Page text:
It confused and amused Eyia, seeing the contradictory nature to Jin; she would match those she fought, even going so far as to make herself vulnerable. One of Eyia’s most significant challenges was confronting Jin as her Dragon Rage state took hold; the thrill as her powers climbed higher and higher, and yet Eyia had to match it while subduing the girl’s expanding strength to not harm her or Sora.
Disgusted by the Vulpes’s crucible attempt, Eyia wiped away the scene, changing their location to the island she’d known the majority of her life.
A small smile lifted her lips upon feeling the unique energies the complex spell Sora’s grandmother had managed to recreate, breathing in the uncontaminated atmosphere of her home Existence.
The true Asgard itself had long since faded from her mind, and no matter where she looked, it was lost in her Intelligence or perhaps blocked. Most of the Primordials had been placed in an endless cycle of shadowed repetition, or so she was told by her father.
Eyia had been the last birth before the call of Ragnarök … The Primordial Existence was wiped out by the totality of their war that spilled into this Existence.
She figured Sora thought of her as the legends spoken of in their culture, which Jin had hinted at, yet it was far from the case—Eyia was a Primordial, young and underdeveloped, considering the bastion of strength her lineage offered, given the differences between Existences.
Eyia had been taught in many of the ways of their birth Existence before the Great War collapsed their home. The torrent of that final battlefield, spanning the length of their Existence, had swept them into the Founders’ home and sparked another conflict.
She was a Primordial; a true dweller of Asgard, and unmatched across their former Existence. All of them came from the same source, from the Elves to the Vanir, and the final conflict ended with their various tribes.
That all changed when they arrived here—they weren’t in their Existence any longer, and the risk of extinction soon became very real. The Founders were powerful, yet even they had their own weaknesses that could be exploited once the in-fighting was quelled. Overall, the Founders came out on top, but not without great loss, and to save this Existence from meeting the same fate as their own, a ceasefire was constituted.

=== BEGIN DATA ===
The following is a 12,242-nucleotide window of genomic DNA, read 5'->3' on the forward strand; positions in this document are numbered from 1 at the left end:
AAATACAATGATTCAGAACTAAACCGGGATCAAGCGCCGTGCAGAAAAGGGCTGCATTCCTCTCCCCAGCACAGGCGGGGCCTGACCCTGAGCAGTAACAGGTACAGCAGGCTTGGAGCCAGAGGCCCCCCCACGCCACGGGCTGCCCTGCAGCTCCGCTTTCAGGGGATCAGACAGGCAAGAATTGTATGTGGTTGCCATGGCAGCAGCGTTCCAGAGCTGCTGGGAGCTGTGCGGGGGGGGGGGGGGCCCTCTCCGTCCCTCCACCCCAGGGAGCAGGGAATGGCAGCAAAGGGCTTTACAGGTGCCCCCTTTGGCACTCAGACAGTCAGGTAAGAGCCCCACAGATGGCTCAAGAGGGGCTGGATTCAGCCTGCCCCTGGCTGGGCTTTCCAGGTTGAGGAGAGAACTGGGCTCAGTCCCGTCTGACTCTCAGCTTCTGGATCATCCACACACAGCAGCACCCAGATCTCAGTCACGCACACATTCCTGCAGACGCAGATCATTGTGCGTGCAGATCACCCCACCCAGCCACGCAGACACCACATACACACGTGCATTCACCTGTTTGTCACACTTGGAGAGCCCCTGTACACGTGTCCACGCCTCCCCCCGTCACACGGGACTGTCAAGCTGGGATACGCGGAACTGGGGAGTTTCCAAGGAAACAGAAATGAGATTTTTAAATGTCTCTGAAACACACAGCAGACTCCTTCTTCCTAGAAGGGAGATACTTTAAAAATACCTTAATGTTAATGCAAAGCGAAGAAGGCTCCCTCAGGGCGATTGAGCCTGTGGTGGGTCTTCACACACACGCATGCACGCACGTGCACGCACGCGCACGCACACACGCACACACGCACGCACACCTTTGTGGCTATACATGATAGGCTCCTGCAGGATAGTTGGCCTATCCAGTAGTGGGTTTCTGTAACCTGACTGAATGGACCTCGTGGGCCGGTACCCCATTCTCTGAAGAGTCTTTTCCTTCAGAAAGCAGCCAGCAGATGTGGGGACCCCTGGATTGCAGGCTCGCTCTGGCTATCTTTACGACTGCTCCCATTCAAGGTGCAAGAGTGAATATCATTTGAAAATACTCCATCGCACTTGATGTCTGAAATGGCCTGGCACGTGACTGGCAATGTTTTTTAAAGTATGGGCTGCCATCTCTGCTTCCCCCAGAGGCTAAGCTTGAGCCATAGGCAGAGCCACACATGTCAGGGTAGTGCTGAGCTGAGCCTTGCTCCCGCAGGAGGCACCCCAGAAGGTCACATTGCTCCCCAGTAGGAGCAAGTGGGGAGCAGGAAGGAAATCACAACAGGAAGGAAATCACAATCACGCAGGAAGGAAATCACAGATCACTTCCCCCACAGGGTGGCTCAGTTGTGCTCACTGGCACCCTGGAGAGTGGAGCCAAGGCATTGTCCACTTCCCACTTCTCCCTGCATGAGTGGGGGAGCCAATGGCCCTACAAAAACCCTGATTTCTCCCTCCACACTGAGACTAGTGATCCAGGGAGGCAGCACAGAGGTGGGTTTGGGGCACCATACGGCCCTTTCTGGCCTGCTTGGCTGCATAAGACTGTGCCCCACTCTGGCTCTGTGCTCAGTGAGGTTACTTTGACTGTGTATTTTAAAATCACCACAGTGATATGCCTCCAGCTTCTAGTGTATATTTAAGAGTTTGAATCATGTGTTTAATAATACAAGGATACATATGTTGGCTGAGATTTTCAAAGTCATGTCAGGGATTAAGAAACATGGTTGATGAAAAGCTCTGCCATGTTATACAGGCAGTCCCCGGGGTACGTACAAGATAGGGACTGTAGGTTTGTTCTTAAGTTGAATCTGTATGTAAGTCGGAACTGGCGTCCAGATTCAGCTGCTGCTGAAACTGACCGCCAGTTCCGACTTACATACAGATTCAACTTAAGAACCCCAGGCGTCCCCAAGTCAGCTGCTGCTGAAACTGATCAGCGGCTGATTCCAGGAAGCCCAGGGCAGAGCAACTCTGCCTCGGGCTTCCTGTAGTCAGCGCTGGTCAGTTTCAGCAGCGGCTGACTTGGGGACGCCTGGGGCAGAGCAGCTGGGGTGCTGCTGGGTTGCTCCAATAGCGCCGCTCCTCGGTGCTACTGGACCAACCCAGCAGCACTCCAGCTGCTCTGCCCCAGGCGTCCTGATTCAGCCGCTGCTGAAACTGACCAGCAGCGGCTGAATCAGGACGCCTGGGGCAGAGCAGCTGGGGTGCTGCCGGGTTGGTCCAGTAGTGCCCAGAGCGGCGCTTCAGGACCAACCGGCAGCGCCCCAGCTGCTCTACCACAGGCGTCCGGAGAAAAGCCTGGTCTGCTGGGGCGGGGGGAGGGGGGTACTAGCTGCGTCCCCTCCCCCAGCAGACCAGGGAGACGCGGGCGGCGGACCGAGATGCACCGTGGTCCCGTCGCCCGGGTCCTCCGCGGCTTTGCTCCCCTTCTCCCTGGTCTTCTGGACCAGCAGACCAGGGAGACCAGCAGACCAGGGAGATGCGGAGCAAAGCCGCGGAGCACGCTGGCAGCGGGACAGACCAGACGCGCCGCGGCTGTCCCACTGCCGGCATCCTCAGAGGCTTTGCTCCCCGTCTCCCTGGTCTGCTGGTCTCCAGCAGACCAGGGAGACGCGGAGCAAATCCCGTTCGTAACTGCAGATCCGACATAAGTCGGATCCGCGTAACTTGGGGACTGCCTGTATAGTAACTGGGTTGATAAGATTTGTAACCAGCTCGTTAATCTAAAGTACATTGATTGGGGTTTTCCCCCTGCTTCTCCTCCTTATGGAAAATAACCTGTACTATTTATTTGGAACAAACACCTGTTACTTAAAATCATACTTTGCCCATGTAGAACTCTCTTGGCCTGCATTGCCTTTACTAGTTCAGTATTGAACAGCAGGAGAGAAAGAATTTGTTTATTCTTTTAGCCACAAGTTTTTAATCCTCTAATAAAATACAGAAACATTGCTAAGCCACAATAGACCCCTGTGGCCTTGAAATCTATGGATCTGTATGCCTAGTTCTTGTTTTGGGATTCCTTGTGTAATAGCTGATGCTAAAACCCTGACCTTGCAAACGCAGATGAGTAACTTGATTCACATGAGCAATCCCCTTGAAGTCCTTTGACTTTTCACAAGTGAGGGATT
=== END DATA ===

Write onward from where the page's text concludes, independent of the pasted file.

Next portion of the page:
Eyia spun around to look at the ocean she looked across for so long, feeling the harsh environment pressing in on her spirit again. Home…
As a Primordial, her development was severely reduced due to escaping the Founder-Primordial War within the stasis her father placed her in. The hubris of her seniors in denying Odin’s warning—her father’s recommendations were clear to see once exiting the island; her journey with Sora helped her understand that a little better.
The calamity that shook the very foundation of their own Existence was nothing compared to the one that awaited them here; they destroyed their own Existence and moved to conquer this one to build again. Their results were plain to see.
How could the Old Ones have been so blind to the Founder’s power—father’s foresight? If more Founders existed when we arrived, we would have suffered annihilation. Although I was not allowed in those discussions, given my age. Perhaps there were circumstances I am unaware of. Father, I just wanted to walk alongside everyone. I want to carry on this flame.
Her mind wandered, trying to come to terms with the emotions swirling through her breast. The snowy mountain peaks, dense fog, and unforgiving, ever-changing landmass made her nostalgic. Eyia took the unconscious Vulpes on a slow trek as she experienced the place she called home for so long; she could never return, yet here, in a space as powerful as this, she could live it once more.